I honestly can't really think of many such instances where the keyword alone makes a good name ("int", "for" and "if" are definitely bad anyway). The only few in the C-language family which might make sense are "continue" (make it "doContinue"), "break" (how about "breakWhenEOFIsreached" or similar ?) and the already mentioned "class" (how about "classOfThingy" ?).

In other words: make the names more reasonable. And always remember: code is WRITTEN only once, but usualy READ very often.


Typically I follow Hungarian Notation. So if, for whatever reason, I wanted to use 'End' as a variable of type integer I would declare it as 'iEnd'. A string would be 'strEnd', etc. This usually gives me some room as far as variables go.

If I'm working on a particular personal project that other people will only ever look at to see what I did, for example, when making an add-on to a game using the UnrealEngine, I might use my initials somewhere in the name. 'DS_iEnd' perhaps.


I write my own [vim] syntax highlighters for each language, and I give all keywords an obvious colour so that I notice them when I'm coding. Languages like PHP and Perl use $ for variables, making it a non-issue.


Developing in Ruby on Rails I sometime look up this list of reserved words.

  • wow - quite a long list – mike g Jan 12 '09 at 21:28

In 15 years of programming, I've rarely had this problem.

One place I can immediately think of, is perhaps a css class, and in that case, I'd use a more descriptive name. So instead of 'class', I might use 'targetClass' or something similar.


In python the generally accepted method is to append an '_'

class -> class_
or -> or_
and -> and_

you can see this exemplified in the operator module.


I switched to a language which doesn't restrict identifier names at all.


First of all, most code conventions prevent such a thing from happening.

If not, I usually add a descriptive prose prefix or suffix:

the_class or theClass infix_or (prefix_or(class_param, in_class) , a_class) or_postfix

A practice, that is usually in keeping with every code style advice you can find ("long names don't kill", "Longer variable names don't take up more space in memory, I promise.") Generally, if you think the keyword is the best description, a slightly worse one would be better.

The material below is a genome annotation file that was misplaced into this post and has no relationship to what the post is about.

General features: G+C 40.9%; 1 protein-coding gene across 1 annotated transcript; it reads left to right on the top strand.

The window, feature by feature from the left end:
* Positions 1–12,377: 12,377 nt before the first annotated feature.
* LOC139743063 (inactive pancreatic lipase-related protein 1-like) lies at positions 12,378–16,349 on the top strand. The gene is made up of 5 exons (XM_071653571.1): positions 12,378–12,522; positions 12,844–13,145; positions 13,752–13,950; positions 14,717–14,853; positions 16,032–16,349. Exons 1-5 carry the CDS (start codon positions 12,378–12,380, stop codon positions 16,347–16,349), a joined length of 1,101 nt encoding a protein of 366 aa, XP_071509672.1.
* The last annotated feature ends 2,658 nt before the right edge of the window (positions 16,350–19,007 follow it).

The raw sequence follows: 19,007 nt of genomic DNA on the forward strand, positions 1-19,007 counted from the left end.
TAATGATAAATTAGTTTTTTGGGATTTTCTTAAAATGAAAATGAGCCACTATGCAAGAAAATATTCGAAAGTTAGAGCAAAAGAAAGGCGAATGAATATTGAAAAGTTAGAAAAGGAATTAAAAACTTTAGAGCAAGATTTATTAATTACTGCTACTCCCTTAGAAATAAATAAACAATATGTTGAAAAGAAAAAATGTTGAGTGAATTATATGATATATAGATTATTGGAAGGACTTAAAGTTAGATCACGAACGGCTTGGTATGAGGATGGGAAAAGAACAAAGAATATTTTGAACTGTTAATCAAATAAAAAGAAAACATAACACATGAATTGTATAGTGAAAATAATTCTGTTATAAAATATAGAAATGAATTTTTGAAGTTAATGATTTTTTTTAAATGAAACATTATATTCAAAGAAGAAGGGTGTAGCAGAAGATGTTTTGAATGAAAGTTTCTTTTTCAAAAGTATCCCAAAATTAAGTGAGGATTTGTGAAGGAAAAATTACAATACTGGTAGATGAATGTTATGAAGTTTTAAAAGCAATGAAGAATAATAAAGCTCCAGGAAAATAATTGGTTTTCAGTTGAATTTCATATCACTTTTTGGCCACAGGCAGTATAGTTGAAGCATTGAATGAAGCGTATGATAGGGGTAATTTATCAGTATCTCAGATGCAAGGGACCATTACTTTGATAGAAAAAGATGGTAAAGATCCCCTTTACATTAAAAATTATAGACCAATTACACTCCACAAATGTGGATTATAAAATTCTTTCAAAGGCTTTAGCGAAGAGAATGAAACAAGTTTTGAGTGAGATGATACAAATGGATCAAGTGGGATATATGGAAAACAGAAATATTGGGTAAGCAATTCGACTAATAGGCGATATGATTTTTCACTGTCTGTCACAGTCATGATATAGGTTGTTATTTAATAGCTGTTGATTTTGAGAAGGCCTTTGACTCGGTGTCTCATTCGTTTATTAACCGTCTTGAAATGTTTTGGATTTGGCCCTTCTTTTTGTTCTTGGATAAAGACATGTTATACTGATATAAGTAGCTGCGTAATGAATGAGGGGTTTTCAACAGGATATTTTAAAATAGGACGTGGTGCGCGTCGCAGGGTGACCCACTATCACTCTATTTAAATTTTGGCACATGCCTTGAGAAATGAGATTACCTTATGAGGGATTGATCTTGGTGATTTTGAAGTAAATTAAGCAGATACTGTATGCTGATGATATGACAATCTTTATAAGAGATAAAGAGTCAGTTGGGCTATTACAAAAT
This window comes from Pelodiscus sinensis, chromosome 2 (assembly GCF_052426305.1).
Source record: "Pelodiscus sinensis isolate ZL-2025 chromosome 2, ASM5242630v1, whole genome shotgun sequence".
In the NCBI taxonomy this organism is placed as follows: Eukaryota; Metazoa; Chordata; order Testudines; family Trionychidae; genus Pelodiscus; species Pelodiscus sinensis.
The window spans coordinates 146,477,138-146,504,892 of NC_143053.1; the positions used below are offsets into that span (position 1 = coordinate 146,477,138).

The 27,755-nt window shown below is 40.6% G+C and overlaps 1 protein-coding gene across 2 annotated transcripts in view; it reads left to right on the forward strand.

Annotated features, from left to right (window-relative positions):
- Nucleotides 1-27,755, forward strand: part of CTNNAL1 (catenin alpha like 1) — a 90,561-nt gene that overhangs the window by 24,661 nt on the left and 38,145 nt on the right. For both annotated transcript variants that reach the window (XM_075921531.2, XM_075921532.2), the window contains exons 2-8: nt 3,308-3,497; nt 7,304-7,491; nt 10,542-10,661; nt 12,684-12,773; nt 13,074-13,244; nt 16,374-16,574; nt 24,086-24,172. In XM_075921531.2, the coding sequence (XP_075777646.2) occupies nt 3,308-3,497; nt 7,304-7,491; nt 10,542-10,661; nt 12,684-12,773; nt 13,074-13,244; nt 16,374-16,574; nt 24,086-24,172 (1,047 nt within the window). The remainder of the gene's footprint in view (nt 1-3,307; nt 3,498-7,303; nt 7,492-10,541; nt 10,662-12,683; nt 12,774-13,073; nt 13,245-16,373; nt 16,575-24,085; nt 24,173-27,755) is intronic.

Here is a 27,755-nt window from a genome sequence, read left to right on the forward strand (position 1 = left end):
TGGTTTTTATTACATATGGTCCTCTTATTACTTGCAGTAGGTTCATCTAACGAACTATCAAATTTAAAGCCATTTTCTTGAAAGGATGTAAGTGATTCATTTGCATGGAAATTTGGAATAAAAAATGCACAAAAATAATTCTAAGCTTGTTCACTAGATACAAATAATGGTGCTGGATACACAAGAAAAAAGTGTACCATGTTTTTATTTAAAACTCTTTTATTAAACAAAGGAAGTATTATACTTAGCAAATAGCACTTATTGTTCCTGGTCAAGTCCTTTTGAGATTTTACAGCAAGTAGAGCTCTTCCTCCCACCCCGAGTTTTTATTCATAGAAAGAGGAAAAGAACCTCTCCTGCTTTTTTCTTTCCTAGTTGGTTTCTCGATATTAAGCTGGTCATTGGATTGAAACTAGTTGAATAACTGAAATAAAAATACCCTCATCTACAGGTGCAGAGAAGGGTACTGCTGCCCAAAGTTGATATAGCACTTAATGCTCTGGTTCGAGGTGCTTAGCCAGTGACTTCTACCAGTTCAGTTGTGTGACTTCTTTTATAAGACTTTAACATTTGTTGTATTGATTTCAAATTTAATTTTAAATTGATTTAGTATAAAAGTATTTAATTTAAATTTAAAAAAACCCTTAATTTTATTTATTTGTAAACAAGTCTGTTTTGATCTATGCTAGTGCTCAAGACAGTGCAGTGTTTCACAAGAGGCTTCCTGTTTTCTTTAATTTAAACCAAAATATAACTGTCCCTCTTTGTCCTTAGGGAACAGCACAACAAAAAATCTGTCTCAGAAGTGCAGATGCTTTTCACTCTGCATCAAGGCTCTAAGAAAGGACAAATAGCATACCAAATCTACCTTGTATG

Note that, by the very premise of your question you introduce ambiguity, which is bad for the reader, be it a compiler or human. Even if it is a custom to use class, clazz or klass and even if that custom is not so custom that it is a custom: it takes a word word, precisely descriptive as word may be, and distorts it, effectively shooting w0rd's precision in the "wrd". Somebody used to another w_Rd convention or language might have a few harsh wordz for your wolds.

Most of us have more to say about things than "Flower", "House" or "Car", so there's usually more to say about typeNames, decoratees, class_params, BaseClasses and typeReferences.

This is where my personal code obfuscation tolerance ends:

Never(!!!) rely on scoping or arcane syntax rules to prevent name clashes with "key words". (Don't know any compiler that would allow that, but, these days, you never know...).

Try that and someone will w**d you in the wörd so __rd, Word will look like TeX to you!


My system in Java is to capitalize the second letter of the word, so for example:

 int dEfault;
 boolean tRansient;
 Class cLass;
  • yuck ... but whatever works for you I suppose ... – BobbyShaftoe Jan 12 '09 at 20:17
  • Do you camel-case everything else? – Michael Myers Jan 12 '09 at 20:20
  • huh - that looks very ugly to me (and is actually slowing my reading speed down). Would not be allowed in our company. – blabla999 Jan 12 '09 at 20:21
  • Yes... For me I found it doesn't 'bleed out' and distract - unlike funky spellings such as 'clazz', and I am too stubborn to rename when I think its the best name. – mike g Jan 12 '09 at 20:27
  • Oh too slow, (converting to dvorak here), yes was to the camel-case question. – mike g Jan 12 '09 at 20:30